BOSTON (AP) — The union that represents about 1,800 Massachusetts State Police troopers went before a judge Wednesday to ask for a delay in the implementation of Gov. Charlie Baker's state employee coronavirus vaccine mandate.

The union's lawsuit filed last week asks for the delay so the union can “negotiate the terms and conditions of their employment.”

An attorney for the State Police Association of Massachusetts told the judge that Baker's Oct. 17 deadline is arbitrary and made bargaining impossible. He said that because of the timing required between shots, unvaccinated troopers would need to schedule their first of the two-dose Pfizer vaccine by Sunday in order to comply.

He said about 20% of troopers are not yet vaccinated.

At attorney for the state said the administration has to have the ability to set a deadline and argued that troopers can still get the one-dose Johnson & Johnson vaccine to be in compliance.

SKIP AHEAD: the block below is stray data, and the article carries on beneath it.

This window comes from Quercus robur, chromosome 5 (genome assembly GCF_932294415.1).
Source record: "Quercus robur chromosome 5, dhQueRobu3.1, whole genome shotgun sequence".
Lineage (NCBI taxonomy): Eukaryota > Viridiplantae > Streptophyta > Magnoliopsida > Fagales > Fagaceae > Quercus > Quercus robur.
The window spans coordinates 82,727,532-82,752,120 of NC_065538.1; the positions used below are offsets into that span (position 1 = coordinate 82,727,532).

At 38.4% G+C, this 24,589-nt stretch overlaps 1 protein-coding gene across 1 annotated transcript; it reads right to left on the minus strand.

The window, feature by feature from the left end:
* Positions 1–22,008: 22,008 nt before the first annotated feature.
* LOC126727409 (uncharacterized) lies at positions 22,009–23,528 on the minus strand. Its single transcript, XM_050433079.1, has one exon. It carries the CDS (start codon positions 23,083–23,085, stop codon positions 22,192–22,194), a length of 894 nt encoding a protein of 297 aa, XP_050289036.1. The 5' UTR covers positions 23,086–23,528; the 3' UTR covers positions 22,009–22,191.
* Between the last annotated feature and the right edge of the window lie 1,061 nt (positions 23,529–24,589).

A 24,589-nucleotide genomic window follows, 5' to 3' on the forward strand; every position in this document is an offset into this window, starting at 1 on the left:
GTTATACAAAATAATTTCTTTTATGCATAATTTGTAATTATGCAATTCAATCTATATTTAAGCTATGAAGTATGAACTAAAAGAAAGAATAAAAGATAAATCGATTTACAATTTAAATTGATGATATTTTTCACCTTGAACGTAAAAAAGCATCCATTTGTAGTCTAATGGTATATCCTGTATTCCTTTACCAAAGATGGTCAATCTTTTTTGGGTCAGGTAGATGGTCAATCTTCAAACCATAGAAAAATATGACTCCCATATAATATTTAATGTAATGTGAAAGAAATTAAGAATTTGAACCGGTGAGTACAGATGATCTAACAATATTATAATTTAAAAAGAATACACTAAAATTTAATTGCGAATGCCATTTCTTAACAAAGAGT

The judge did not rule.

Baker, at a separate news conference Wednesday, said the mandate is intended to protect the public and he expects the suit to be resolved amicably.

The union also asks that troopers who choose not to get vaccinated, or who have already had COVID-19, be allowed to instead wear a mask on the job and undergo weekly coronavirus testing.

The union is also asking for “presumptive protection” for troopers who get sick from COVID-19 or the vaccine. The union wants any coronavirus-related injury or death “automatically be considered a line-of-duty injury,” which would come with additional benefits for members.

Baker announced last month that 42,000 state workers and contractors in the executive branch are required to be vaccinated, or be granted a legitimate exemption, or face disciplinary action up to and including termination.

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